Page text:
Newly appointed AG has series of meetings in Baltimore

The MSU Spokesman

Billy Murphy Jr., the lawyer for Freddie Gray's family, speaks to the press
Billy Murphy Jr., the lawyer for Freddie Gray’s family, speaks to the press

By Herman Fogus

BALTIMORE—The new Attorney General for the United States was in Baltimore for several meetings on Tuesday, one week after riots forced a state of emergency onto the city.

Attorney General Loretta Lynch first visited the University of Baltimore to meet with several state officials and local community leaders. Lynch’s visit is the first visit by a member of the Obama administration since last week’s riots.

Among the leaders and officials meeting Lynch were State Representatives Dutch Ruppersberger, Congressman John Sarbanes, Congressman Elijah Cummings and State Senators Barbara Mikulski and Ben Cardin. All five spoke to reporters in the lobby of the university’s student center after the meeting, as did Billy Murphy, attorney for the family of Freddie Gray.

“She clearly understands the pain that the city is feeling, but she also knows that the community is going to come together and is already doing that in a way that moves Baltimore forward,” Sarbanes told reporters. He also said that Lynch told them that President Obama and his cabinet were looking into ways to “bring the resources of their various agencies to bear in a way that can make a difference.”

“It was wonderful for the first black woman attorney general…to care so much about our city that she came here today to express her full involvement in coming up with a solution to our common problems,” Murphy said in a short statement. When asked about the meeting, Murphy said that Lynch was understanding of the Gray situation and said that Baltimore should welcome her “with open arms.”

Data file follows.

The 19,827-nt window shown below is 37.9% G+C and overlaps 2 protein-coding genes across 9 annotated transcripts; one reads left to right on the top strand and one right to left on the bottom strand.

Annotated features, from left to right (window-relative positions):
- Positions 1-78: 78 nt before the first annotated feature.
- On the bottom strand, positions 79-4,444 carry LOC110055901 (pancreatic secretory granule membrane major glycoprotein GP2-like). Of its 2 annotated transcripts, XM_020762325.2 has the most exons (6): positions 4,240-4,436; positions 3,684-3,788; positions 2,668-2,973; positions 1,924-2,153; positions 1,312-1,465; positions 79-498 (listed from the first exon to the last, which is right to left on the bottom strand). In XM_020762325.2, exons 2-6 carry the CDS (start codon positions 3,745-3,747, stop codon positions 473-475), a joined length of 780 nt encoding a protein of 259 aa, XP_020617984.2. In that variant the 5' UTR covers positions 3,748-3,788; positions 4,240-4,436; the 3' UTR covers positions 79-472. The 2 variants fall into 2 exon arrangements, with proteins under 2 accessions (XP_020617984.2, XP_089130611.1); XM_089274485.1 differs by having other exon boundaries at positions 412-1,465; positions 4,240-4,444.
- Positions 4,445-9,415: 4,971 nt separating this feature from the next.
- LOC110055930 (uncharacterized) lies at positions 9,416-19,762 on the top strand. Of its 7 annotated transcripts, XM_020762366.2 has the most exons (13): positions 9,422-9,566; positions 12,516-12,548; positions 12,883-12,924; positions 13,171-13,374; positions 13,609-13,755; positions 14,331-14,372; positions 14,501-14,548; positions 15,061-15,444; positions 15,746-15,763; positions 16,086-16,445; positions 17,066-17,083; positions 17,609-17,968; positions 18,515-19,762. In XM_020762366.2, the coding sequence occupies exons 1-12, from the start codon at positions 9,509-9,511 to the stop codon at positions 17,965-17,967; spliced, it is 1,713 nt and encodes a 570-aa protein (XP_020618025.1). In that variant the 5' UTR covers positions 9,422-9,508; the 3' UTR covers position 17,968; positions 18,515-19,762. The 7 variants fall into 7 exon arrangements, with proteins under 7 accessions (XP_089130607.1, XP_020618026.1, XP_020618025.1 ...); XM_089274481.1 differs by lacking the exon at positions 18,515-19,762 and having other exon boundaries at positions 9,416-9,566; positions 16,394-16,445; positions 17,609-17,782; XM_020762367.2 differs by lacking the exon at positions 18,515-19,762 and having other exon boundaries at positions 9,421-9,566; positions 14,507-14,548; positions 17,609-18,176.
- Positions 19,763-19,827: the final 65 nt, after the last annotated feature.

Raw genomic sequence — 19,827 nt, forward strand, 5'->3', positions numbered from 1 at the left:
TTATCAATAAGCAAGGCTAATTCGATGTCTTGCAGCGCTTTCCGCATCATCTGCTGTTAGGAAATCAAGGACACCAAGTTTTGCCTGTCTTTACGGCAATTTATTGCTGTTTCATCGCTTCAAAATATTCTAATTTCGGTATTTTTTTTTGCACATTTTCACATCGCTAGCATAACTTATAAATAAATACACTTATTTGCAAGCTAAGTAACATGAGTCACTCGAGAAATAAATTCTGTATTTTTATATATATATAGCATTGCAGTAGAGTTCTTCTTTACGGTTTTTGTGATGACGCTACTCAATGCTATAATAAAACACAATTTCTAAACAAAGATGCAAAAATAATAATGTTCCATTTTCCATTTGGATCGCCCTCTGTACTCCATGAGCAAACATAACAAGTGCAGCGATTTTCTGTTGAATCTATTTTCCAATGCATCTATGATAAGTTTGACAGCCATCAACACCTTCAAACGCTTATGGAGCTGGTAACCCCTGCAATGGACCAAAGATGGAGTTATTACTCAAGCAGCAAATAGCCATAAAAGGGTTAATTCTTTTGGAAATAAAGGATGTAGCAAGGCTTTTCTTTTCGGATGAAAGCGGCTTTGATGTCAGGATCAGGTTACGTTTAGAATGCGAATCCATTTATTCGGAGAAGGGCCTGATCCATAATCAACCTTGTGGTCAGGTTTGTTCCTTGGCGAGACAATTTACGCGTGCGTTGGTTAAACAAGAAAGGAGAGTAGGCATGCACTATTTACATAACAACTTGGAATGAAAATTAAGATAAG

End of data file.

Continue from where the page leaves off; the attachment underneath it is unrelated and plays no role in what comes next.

Senator Mikulski and Representative Cummings expressed similar gratitude and hopes. Mikulski said that Lynch told them she came to “listen and learn from the community” in the quest to move forward. “The Justice Department has the power of the purse to begin to restore the trust between the community and the police department,” she told reporters. Mikulski also said that the “broken window” policing policy had to be reevaluated.

“One of the main reasons why we wanted her to come was to assure the citizens of our city that the Justice Department was continuing its collaborative investigation, which began back in October, and to let the citizens of Baltimore know that her staff is continuing with the most recent investigation, with regard to Freddie Gray, and that is the civil rights-criminal investigation,” Cummings said. “And she has done that.”

Following her meeting at the University of Baltimore, Lynch met with the Mayor and the Police Department, before heading to separate meetings with other community leaders and youth leaders.

The press was not given access to the meetings. Calls to the Department of Justice regarding these meetings have not been returned.